Discussion: Professor Darrell Duffie, Stanford Graduate School of Business
Speaker: Professor Peter Carr, Tandon School of Engineering, New York University, A Half-Century of Derivatives Pricing
Lars Peter Hansen is David Rockefeller Distinguished Service Professor in Economics, Statistics, Booth School of Business & The College, University of Chicago.
He is a leading expert in economic dynamics who works at the forefront of economic thinking and modeling, drawing approaches from macroeconomics, finance, and statistics. He is a recipient of the 2013 Sveriges Riksbank Prize in Economic Sciences in Memory of Alfred Nobel.
Professor Hansen has made fundamental advances in our understanding of how economic agents cope with changing and risky environments. He has contributed to the development of statistical methods designed to explore the interconnections between macroeconomic indicators and assets in financial markets. These methods are widely used in empirical research in financial economics today.
The Nobel Prize recognizes this work, which has been used to test theories and models that have shaped our modern understanding of asset pricing. His recent research explores how to quantify intertemporal risk-return tradeoffs and ways to model economic behavior when consumers and investors struggle with uncertainty about the future. Improving models that measure risk and uncertainty have important implications for financial markets, fiscal policy, and the macroeconomy.
Hansen’s recent work focuses on uncertainty and its relationship to long-run risks in the macroeconomy. He explores how models that incorporate ambiguities, beliefs, and skepticism of consumers and investors can explain economic and financial data and reveal the long-term consequences of policy options. Hansen, Thomas J. Sargent, and their co-authors have recently developed methods for modeling economic decision-making in environments in which uncertainty is hard to quantify. They explore the consequences for models with financial markets and characterize environments in which the beliefs of economic actors are fragile.
Darrell Duffie is the Adams Distinguished Professor of Management and Professor of Finance at Stanford Graduate School of Business. He is a fellow and member of the Council of the Econometric Society, a research fellow of the National Bureau of Economic Research, a fellow of the American Academy of Arts and Sciences. Professor Duffie was the 2009 president of the American Finance Association. In 2014, he chaired the Market Participants Group, charged by the Financial Stability Board with recommending reforms to Libor, Euribor, and other interest rate benchmarks. Professor Duffie’s recent books include How Big Banks Fail (Princeton University Press, 2010), Measuring Corporate Default Risk (Oxford University Press, 2011), and Dark Markets (Princeton University Press, 2012).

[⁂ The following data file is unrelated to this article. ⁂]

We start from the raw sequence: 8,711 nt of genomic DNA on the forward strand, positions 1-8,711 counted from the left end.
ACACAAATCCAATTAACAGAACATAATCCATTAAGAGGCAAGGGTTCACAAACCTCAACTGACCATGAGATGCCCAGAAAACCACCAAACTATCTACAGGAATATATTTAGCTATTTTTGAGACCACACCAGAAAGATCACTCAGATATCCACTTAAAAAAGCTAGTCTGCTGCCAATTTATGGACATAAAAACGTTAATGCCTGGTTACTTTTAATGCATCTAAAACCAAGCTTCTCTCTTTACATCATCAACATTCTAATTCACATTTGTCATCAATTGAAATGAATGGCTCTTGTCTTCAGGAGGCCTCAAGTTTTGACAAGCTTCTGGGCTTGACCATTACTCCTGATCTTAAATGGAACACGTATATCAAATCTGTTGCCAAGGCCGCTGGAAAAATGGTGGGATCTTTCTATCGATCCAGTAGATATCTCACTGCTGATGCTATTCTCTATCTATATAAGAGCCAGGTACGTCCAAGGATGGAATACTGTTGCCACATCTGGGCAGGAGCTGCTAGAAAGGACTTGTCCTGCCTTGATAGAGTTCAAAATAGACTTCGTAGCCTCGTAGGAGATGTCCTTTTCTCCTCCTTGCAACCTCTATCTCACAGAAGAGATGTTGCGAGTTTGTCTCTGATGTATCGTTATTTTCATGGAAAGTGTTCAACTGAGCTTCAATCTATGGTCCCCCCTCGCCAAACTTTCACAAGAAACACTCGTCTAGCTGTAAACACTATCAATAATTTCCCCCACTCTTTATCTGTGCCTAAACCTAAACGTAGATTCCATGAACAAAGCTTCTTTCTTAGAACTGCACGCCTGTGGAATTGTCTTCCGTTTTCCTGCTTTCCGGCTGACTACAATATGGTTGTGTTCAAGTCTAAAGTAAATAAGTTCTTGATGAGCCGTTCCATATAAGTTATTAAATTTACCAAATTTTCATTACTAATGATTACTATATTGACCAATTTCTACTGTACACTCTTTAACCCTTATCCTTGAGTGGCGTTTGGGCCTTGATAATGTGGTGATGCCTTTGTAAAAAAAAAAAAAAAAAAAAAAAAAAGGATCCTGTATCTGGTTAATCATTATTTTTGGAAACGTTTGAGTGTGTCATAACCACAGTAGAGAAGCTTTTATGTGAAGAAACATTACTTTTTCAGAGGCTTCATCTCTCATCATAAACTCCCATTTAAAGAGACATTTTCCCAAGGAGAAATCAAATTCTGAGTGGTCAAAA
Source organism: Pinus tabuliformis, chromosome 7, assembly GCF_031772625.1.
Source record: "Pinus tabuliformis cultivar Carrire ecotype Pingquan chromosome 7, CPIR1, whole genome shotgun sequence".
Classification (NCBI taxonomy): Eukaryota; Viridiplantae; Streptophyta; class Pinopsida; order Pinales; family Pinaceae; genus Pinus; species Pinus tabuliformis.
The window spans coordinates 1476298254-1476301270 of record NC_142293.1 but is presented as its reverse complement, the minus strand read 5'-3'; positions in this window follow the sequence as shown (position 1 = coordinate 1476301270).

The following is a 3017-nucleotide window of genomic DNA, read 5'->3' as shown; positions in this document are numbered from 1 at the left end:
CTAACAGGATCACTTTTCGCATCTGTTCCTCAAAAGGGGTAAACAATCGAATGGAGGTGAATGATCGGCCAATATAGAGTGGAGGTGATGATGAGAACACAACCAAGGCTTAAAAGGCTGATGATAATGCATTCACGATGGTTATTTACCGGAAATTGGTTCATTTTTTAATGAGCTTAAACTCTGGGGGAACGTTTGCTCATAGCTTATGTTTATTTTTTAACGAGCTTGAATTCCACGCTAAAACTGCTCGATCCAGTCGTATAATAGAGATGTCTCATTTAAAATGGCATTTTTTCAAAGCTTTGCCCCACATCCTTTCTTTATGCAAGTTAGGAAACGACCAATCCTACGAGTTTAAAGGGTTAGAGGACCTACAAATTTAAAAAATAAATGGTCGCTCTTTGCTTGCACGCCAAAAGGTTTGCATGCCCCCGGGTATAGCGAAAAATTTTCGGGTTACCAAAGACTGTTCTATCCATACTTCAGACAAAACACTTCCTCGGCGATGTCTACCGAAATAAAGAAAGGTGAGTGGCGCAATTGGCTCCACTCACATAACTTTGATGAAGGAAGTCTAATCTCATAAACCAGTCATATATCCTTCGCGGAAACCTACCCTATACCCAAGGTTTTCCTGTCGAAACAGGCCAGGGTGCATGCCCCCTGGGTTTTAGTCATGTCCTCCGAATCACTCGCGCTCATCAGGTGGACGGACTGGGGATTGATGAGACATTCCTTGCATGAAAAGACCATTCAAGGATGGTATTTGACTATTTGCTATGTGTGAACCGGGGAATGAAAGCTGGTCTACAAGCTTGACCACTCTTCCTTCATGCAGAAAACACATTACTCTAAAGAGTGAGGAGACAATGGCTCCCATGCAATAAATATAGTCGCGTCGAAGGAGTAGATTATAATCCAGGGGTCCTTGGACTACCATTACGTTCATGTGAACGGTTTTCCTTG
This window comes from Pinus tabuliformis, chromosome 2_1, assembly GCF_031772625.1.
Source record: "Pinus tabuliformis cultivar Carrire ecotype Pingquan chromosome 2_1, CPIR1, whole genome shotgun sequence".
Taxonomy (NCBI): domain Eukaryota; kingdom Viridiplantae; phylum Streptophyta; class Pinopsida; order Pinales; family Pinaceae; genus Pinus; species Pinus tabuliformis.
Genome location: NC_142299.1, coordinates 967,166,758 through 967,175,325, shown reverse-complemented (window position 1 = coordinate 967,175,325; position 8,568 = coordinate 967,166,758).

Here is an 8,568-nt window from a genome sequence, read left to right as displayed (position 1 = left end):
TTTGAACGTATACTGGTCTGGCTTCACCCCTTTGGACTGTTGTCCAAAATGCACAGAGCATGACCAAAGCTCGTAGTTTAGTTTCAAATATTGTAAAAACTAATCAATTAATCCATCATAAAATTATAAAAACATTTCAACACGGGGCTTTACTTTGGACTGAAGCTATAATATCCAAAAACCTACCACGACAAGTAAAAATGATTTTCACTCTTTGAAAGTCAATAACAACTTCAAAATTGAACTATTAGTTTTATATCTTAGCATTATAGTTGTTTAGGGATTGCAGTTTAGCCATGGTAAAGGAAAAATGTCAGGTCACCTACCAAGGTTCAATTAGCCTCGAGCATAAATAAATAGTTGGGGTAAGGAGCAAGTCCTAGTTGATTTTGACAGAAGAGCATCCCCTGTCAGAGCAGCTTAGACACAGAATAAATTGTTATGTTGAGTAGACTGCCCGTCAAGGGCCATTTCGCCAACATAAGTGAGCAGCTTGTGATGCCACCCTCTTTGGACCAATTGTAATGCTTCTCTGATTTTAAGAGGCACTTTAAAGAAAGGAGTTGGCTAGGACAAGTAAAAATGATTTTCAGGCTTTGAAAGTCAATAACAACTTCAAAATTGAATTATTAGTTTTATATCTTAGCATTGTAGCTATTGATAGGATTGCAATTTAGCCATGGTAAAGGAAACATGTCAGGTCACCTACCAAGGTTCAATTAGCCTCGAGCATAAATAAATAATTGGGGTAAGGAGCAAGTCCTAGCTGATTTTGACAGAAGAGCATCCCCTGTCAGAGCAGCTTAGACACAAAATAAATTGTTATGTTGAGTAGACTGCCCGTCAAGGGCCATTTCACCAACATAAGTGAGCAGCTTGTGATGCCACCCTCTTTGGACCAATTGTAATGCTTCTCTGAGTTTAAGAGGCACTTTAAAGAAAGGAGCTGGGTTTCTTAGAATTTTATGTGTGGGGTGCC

Professor Duffie’s research interests include over-the-counter markets, banking, financial stability, credit risk, valuation and hedging of derivative securities, financial market infrastructure, the term structure of interest rates, financial innovation, security design, and market design.
Professor Duffie is the recipient of numerous awards and distinctions, including the Amundi Pioneer Prize by The Journal of Finance, Financial Engineer of the Year by International Association of Financial Engineering, and NYSE Prize for Equity Research by the Western Finance Association.
Jens Carsten Jackwerth is Professor of Economics, University of Konstanz, Germany. He has held positions at the London School of Economics, the University of Wisconsin, and the University of Zurich.
Professor Jackwerth’s research is in the area of asset pricing and derivatives. He has made outstanding contributions in recovering investor’s risk aversion from option prices, mispricing of derivatives, and market manipulation. Professor Jackwerth is the recipient of several awards and distinctions, including INQUIRE (U.K.) and Institute for Quantitative Research in Finance.
Peter Carr is the Chair of the Finance and Risk Engineering Department at NYU Tandon School of Engineering. He has headed various quant groups in the financial industry for the last twenty years. He also presently serves as a trustee for the National Museum of Mathematics and WorldQuant University. Prior to joining the financial industry, Dr. Carr was a finance professor for eight years at Cornell University after obtaining his Ph.D. from UCLA in 1989. He has over 85 publications in academic and industry-oriented journals and serves as an associate editor for eight journals related to mathematical finance.
Professor Carr was selected as Quant of the Year by Risk Magazine in 2003 and Financial Engineer of the Year by IAQF/Sungard in 2010. From 2011 to 2014, Dr. Carr was included in Institutional Investor’s Tech 50, an annual listing of the 50 most influential people in financial technology. His research interests are in the areas of financial engineering, quantitative finance, mathematical finance, derivatives, and volatility. ____________________________
Sanjay Nawalkha is a Professor of Finance at Isenberg School of Management. His area of research is fixed income valuation, derivative pricing, and asset pricing.
He has co-authored four books, Dynamic Term Structure Modeling: The Fixed Income Valuation Course (Wiley & Sons, 2007), Interest Rate Risk Modeling: The Fixed Income Valuation Course (Wiley & Sons, 2005), Interest Rate Risk Measurement and Management (Institutional Investors, 1999) and Closed-Form Duration Measures and Strategy Applications (The Research Foundation of the Institute of Chartered Financial Analysts, 1990). He has published over 30 scholarly articles in the areas of term structure modeling, risk management, and arbitrage pricing theory.